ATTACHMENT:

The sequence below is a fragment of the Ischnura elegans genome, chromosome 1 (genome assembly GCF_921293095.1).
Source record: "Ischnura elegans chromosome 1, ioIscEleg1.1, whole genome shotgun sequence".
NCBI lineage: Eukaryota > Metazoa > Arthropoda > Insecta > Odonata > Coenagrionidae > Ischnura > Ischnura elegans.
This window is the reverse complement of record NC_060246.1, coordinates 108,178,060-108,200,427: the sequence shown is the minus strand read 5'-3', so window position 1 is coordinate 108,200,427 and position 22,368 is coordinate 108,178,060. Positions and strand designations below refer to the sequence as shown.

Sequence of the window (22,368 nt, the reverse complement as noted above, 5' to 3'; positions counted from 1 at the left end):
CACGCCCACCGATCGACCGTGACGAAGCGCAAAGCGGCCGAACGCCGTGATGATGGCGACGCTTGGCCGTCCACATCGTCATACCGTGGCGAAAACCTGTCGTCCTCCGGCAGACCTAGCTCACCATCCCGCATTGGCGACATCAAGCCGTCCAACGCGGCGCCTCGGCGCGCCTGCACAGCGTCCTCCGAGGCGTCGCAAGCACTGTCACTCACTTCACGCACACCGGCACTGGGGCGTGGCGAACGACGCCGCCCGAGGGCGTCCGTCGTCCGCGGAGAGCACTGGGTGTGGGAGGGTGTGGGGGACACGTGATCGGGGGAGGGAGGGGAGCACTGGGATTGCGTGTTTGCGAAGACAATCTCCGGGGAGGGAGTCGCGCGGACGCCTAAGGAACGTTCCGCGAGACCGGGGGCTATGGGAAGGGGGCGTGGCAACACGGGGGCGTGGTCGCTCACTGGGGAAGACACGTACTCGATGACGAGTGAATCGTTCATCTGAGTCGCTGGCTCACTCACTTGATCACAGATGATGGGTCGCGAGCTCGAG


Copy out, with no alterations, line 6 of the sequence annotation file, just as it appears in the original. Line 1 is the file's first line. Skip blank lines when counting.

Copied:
CACGCCCACCGATCGACCGTGACGAAGCGCAAAGCGGCCGAACGCCGTGATGATGGCGACGCTTGGCCGTCCACATCGTCATACCGTGGCGAAAACCTGTCGTCCTCCGGCAGACCTAGCTCACCATCCCGCATTGGCGACATCAAGCCGTCCAACGCGGCGCCTCGGCGCGCCTGCACAGCGTCCTCCGAGGCGTCGCAAGCACTGTCACTCACTTCACGCACACCGGCACTGGGGCGTGGCGAACGACGCCGCCCGAGGGCGTCCGTCGTCCGCGGAGAGCACTGGGTGTGGGAGGGTGTGGGGGACACGTGATCGGGGGAGGGAGGGGAGCACTGGGATTGCGTGTTTGCGAAGACAATCTCCGGGGAGGGAGTCGCGCGGACGCCTAAGGAACGTTCCGCGAGACCGGGGGCTATGGGAAGGGGGCGTGGCAACACGGGGGCGTGGTCGCTCACTGGGGAAGACACGTACTCGATGACGAGTGAATCGTTCATCTGAGTCGCTGGCTCACTCACTTGATCACAGATGATGGGTCGCGAGCTCGAG